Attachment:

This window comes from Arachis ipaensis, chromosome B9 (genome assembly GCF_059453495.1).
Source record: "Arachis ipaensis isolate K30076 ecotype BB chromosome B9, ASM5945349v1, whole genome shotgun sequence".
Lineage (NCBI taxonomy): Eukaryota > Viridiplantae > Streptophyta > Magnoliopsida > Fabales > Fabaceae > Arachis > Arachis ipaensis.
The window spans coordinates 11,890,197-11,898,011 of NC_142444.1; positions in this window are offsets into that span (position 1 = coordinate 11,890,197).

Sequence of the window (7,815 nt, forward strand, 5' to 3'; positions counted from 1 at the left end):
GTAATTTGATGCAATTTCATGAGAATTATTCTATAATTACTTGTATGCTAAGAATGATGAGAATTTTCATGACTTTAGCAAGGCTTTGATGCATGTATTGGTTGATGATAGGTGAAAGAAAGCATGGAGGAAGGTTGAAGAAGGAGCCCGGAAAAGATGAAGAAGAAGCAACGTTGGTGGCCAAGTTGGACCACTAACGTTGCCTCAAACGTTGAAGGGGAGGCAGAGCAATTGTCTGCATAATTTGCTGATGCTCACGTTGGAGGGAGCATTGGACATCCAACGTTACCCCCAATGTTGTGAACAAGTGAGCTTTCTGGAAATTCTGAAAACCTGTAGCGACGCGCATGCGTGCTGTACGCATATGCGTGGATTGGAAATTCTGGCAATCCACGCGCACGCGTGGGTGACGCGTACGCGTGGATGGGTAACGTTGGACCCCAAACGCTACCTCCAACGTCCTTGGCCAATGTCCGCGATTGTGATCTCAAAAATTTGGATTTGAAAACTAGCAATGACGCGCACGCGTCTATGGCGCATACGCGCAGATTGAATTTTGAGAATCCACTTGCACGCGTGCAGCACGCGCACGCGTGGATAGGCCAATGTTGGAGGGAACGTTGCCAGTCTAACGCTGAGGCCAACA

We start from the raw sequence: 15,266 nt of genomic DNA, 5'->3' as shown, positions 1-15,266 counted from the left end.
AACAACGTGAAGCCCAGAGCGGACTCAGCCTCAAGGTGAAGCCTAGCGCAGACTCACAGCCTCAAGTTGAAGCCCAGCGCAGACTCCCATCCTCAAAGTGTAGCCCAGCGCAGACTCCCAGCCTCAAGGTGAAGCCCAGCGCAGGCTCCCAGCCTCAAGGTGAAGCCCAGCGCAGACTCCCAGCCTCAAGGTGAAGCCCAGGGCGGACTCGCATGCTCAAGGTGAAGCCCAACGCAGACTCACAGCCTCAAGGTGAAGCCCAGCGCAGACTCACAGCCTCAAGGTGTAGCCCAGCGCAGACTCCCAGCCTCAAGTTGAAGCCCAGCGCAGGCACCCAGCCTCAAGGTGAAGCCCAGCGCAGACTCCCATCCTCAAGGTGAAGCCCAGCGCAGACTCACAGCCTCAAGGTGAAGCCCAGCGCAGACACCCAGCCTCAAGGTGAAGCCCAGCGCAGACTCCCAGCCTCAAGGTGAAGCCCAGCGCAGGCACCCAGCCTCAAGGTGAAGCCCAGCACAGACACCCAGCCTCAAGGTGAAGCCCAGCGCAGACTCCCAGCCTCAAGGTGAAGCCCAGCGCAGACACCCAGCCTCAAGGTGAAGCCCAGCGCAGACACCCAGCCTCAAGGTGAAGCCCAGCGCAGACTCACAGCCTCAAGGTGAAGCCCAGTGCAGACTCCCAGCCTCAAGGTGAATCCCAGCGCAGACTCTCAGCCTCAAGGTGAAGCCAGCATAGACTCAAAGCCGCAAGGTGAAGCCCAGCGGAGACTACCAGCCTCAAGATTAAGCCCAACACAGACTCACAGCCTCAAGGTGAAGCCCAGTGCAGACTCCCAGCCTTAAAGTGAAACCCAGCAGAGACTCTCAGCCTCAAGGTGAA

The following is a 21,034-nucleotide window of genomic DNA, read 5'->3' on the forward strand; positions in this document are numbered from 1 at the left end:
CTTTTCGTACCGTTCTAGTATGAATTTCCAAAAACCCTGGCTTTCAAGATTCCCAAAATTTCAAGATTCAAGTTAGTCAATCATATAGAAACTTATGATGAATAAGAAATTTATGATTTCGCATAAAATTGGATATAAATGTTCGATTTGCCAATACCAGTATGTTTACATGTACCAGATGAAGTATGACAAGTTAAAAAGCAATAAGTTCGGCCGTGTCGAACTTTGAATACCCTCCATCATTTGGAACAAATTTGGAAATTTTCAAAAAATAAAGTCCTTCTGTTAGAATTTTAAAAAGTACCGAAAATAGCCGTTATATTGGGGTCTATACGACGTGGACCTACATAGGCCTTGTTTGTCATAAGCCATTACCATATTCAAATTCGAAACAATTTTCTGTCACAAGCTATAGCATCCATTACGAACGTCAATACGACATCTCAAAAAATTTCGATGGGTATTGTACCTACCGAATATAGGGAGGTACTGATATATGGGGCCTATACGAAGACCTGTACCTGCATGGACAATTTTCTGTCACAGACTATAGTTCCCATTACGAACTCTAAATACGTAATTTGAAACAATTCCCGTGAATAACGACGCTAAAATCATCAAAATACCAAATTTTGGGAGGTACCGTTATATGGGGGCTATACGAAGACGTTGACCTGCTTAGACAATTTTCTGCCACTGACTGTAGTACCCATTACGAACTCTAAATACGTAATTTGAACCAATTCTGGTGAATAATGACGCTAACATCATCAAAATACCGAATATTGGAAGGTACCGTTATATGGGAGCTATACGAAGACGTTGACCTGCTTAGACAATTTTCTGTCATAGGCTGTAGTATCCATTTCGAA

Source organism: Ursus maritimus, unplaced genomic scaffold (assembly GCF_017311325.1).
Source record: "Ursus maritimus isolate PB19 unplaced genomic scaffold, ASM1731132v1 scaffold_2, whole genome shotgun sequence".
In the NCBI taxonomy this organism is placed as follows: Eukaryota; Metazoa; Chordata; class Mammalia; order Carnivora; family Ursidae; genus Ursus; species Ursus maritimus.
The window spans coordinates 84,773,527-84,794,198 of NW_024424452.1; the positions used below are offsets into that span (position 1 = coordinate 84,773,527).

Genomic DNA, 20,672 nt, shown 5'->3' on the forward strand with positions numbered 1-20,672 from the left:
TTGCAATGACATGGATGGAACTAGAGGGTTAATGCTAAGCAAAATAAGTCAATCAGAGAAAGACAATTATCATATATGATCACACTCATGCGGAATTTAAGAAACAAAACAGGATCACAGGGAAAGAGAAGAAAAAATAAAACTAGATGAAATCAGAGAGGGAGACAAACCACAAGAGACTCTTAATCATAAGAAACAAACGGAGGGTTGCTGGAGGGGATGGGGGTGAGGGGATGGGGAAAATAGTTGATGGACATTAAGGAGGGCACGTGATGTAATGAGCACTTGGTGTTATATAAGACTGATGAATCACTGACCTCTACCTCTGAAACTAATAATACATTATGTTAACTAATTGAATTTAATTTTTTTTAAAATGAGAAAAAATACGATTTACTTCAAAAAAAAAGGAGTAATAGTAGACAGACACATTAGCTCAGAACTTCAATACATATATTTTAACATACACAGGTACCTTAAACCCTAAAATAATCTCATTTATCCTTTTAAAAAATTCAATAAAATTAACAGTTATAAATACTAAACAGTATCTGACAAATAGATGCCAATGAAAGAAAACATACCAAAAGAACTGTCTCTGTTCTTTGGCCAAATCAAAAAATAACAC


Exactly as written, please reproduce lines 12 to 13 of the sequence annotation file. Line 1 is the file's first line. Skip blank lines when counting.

Source record: "Ursus maritimus isolate PB19 unplaced genomic scaffold, ASM1731132v1 scaffold_2, whole genome shotgun sequence".
In the NCBI taxonomy this organism is placed as follows: Eukaryota; Metazoa; Chordata; class Mammalia; order Carnivora; family Ursidae; genus Ursus; species Ursus maritimus.